Here’s how you can consume it. Mix a teaspoon or two of honey with a glass of warm water and have it in the morning to kick start your digestion. You can also refrigerate a glass of water mixed with honey and drink it after a tiring day at work.

Infographic: Top Health Benefits Of Honey Water

Having a glass of warm honey water is a delicious and healthy way to start your day. Honey is packed with beneficial compounds and antimicrobial properties that make it a desirable home remedy for most common health issues. The immense advantages it holds, especially for kids, can turn you into an ardent follower.

Check out the infographic below to learn more about the top benefits of honey with warm water when had daily.

top health benefits of honey water (infographic)

Illustration: StyleCraze Design Team

Drinking honey with warm water benefits your body in many ways. Honey is packed with beneficial bioactive compoundsi  Nutrients and other chemicals found in food and plants, that may have medicinal and physiological health benefits. , antioxidants, vitamins, and minerals that promote good health. It is a natural antimicrobial and anti-inflammatory agent. Having honey with warm water may help aid in sleep, digestion, and cough and sore throat relief. It is particularly helpful to reduce the severe symptoms of respiratory disordersi  A group of disorders affecting the respiratory system organs including the lungs, food pipe, nasal cavity, and diaphragm. in children. However, further research on humans is necessary as the results of the current scientific studies are limited to the studied research animal. Make sure the temperature of the water is appropriate to achieve maximum benefits.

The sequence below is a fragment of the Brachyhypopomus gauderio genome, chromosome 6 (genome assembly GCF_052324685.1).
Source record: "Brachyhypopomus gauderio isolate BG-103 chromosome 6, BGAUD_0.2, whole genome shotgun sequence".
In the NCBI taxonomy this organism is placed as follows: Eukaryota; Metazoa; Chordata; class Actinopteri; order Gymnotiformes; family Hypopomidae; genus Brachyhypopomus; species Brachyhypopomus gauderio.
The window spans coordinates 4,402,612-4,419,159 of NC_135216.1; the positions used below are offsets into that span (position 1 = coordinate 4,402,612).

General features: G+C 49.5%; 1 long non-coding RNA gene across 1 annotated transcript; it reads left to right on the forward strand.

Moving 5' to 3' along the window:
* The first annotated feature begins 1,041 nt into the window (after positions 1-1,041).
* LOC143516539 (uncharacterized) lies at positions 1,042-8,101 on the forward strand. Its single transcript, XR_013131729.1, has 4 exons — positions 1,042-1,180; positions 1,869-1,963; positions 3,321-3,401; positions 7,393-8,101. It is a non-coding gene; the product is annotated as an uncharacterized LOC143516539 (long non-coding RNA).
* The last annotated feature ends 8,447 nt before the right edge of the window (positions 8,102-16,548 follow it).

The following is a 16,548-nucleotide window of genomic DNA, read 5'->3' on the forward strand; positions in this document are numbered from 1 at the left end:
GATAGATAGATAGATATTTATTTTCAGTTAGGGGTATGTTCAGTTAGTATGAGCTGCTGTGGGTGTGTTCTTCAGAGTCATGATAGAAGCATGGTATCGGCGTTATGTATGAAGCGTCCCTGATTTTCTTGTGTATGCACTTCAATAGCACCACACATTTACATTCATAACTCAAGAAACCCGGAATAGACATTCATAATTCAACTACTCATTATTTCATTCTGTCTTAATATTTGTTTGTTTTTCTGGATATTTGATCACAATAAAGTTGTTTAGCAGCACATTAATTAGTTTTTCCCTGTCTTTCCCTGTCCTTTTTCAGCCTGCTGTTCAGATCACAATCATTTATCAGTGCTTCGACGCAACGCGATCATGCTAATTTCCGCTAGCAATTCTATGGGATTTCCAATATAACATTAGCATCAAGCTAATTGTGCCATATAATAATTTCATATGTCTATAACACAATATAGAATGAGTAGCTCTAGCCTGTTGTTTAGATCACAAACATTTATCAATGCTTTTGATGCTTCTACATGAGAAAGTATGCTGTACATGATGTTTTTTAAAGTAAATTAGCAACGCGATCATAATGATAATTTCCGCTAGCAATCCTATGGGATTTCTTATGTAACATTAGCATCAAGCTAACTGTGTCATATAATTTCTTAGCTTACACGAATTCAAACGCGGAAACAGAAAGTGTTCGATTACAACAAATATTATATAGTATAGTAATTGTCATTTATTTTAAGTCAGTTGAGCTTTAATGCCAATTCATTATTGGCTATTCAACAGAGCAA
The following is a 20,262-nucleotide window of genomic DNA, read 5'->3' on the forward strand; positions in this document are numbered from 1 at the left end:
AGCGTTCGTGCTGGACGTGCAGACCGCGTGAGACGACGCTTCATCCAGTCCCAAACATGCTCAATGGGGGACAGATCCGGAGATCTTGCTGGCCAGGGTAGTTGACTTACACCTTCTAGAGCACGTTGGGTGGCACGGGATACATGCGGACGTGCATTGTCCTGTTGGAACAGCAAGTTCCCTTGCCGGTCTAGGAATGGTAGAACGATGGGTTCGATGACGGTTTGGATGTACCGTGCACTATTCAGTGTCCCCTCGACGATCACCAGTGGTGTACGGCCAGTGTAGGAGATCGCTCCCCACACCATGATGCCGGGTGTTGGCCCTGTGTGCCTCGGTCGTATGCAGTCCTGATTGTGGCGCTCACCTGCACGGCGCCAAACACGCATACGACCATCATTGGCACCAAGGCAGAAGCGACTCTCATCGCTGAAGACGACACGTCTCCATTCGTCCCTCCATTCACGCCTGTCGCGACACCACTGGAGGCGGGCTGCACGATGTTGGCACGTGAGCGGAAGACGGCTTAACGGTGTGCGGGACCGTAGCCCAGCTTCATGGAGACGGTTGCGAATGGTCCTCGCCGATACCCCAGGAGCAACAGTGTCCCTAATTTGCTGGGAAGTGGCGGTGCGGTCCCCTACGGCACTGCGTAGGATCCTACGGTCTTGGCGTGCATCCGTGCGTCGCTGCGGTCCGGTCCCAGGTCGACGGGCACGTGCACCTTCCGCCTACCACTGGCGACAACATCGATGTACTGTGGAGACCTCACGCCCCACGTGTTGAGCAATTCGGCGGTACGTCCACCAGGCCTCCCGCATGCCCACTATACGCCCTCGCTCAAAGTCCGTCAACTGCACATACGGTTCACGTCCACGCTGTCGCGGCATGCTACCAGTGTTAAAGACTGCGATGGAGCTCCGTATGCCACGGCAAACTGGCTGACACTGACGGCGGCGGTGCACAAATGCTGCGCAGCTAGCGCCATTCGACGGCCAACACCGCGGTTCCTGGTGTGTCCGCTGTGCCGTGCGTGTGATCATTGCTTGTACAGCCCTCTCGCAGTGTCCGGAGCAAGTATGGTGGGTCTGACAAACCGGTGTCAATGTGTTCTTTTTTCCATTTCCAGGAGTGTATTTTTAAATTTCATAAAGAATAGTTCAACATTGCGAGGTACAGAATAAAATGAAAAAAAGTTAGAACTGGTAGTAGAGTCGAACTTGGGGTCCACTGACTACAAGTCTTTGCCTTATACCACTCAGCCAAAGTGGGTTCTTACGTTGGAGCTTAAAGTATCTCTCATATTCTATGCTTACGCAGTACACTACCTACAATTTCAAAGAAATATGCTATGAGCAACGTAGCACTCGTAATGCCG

Frequently Asked Questions

How many times a day should you drink honey water for weight loss?

Nilofar Pendhari, a certified clinical nutritionist, says it is best to take 1 tablespoon of honey per day. She says, “Because of its sugar content, limit your daily intake of honey to about 1 tablespoon/day. You can have three cups of water with 1 tablespoon of honey in each cup per day.”

Is it OK to drink honey every day?

Yes, it is okay to drink honey every day.

What is the best time to drink honey water?

Though you can drink honey water at any time of the day, the best time would be in the morning.

Key Takeaways

  • Drinking honey with warm water in the morning may flush out toxins and improve digestion.
  • It is considered a natural remedy to boost immunity against infections, acne, and inflammation.
  • You may use it to get relief from upper respiratory disorders and coughs.
  • Avoid giving it to children younger than one year to avoid the risk of botulism.

References

Articles on StyleCraze are backed by verified information from peer-reviewed and academic research papers, reputed organizations, research institutions, and medical associations to ensure accuracy and relevance. Read our editorial policy to learn more.

  1. Honey and Health: A Review of Recent Clinical Research, Pharmacognosy Research, US National Library Of Medicine, National Institutes of Health.
    https://www.ncbi.nlm.nih.gov/pmc/articles/PMC5424551/
  2. The effect of standard heat and filtration processing procedures on antimicrobial activity and hydrogen peroxide levels in honey, Frontiers In Microbiology, US National Library Of Medicine, National Institutes of Health.
    https://www.ncbi.nlm.nih.gov/pmc/articles/PMC3406342/
  3. Topical Application of Honey for Burn Wound Treatment – an Overview, Annals Of Burns And Fire Disaster, US National Library Of Medicine.
    https://www.ncbi.nlm.nih.gov/pmc/articles/PMC3188068/
  4. Evidence for Clinical Use of Honey in Wound Healing as an Anti-bacterial, Anti-inflammatory Anti-oxidant and Anti-viral Agent: A Review, Pharmaceutical Products, US National Library Of Medicine, National Institutes of Health.